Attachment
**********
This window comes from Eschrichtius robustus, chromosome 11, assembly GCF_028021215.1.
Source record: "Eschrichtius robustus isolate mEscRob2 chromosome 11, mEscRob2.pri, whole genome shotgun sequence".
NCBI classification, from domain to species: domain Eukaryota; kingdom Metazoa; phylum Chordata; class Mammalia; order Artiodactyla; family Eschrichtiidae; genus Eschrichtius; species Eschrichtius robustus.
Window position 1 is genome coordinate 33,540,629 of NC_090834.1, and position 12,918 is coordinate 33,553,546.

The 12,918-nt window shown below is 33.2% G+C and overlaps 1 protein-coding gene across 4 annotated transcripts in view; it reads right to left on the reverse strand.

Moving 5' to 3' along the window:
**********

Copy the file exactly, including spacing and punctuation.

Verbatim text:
This window comes from Eschrichtius robustus, chromosome 11, assembly GCF_028021215.1.
Source record: "Eschrichtius robustus isolate mEscRob2 chromosome 11, mEscRob2.pri, whole genome shotgun sequence".
NCBI classification, from domain to species: domain Eukaryota; kingdom Metazoa; phylum Chordata; class Mammalia; order Artiodactyla; family Eschrichtiidae; genus Eschrichtius; species Eschrichtius robustus.
Window position 1 is genome coordinate 33,540,629 of NC_090834.1, and position 12,918 is coordinate 33,553,546.

The 12,918-nt window shown below is 33.2% G+C and overlaps 1 protein-coding gene across 4 annotated transcripts in view; it reads right to left on the reverse strand.

Moving 5' to 3' along the window: